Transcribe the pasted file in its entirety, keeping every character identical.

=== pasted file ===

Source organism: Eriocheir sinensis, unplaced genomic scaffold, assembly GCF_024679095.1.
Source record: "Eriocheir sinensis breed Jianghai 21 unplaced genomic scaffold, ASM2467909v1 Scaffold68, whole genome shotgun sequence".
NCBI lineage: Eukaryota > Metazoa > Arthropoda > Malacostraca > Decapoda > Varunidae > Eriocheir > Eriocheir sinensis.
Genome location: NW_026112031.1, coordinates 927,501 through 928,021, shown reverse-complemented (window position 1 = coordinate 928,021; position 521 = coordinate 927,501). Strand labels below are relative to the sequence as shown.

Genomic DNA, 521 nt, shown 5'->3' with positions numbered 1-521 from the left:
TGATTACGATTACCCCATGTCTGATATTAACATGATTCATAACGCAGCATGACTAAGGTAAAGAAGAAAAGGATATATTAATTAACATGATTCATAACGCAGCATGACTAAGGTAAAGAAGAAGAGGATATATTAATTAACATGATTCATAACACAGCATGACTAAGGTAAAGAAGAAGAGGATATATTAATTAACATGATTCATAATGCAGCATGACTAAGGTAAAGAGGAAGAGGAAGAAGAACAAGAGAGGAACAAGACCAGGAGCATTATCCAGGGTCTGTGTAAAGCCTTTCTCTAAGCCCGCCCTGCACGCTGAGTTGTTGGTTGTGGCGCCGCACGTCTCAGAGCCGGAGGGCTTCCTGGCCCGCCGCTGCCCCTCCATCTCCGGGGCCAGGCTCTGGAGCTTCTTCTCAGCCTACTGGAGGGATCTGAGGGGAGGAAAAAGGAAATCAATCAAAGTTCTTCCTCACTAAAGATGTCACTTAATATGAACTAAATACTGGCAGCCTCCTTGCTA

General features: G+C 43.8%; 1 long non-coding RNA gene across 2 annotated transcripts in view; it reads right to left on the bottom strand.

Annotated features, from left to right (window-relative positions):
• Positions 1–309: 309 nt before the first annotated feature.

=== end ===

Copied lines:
Source organism: Eriocheir sinensis, unplaced genomic scaffold, assembly GCF_024679095.1.
Source record: "Eriocheir sinensis breed Jianghai 21 unplaced genomic scaffold, ASM2467909v1 Scaffold68, whole genome shotgun sequence".
NCBI lineage: Eukaryota > Metazoa > Arthropoda > Malacostraca > Decapoda > Varunidae > Eriocheir > Eriocheir sinensis.
Genome location: NW_026112031.1, coordinates 927,501 through 928,021, shown reverse-complemented (window position 1 = coordinate 928,021; position 521 = coordinate 927,501). Strand labels below are relative to the sequence as shown.

Genomic DNA, 521 nt, shown 5'->3' with positions numbered 1-521 from the left:
TGATTACGATTACCCCATGTCTGATATTAACATGATTCATAACGCAGCATGACTAAGGTAAAGAAGAAAAGGATATATTAATTAACATGATTCATAACGCAGCATGACTAAGGTAAAGAAGAAGAGGATATATTAATTAACATGATTCATAACACAGCATGACTAAGGTAAAGAAGAAGAGGATATATTAATTAACATGATTCATAATGCAGCATGACTAAGGTAAAGAGGAAGAGGAAGAAGAACAAGAGAGGAACAAGACCAGGAGCATTATCCAGGGTCTGTGTAAAGCCTTTCTCTAAGCCCGCCCTGCACGCTGAGTTGTTGGTTGTGGCGCCGCACGTCTCAGAGCCGGAGGGCTTCCTGGCCCGCCGCTGCCCCTCCATCTCCGGGGCCAGGCTCTGGAGCTTCTTCTCAGCCTACTGGAGGGATCTGAGGGGAGGAAAAAGGAAATCAATCAAAGTTCTTCCTCACTAAAGATGTCACTTAATATGAACTAAATACTGGCAGCCTCCTTGCTA

General features: G+C 43.8%; 1 long non-coding RNA gene across 2 annotated transcripts in view; it reads right to left on the bottom strand.

Annotated features, from left to right (window-relative positions):
• Positions 1–309: 309 nt before the first annotated feature.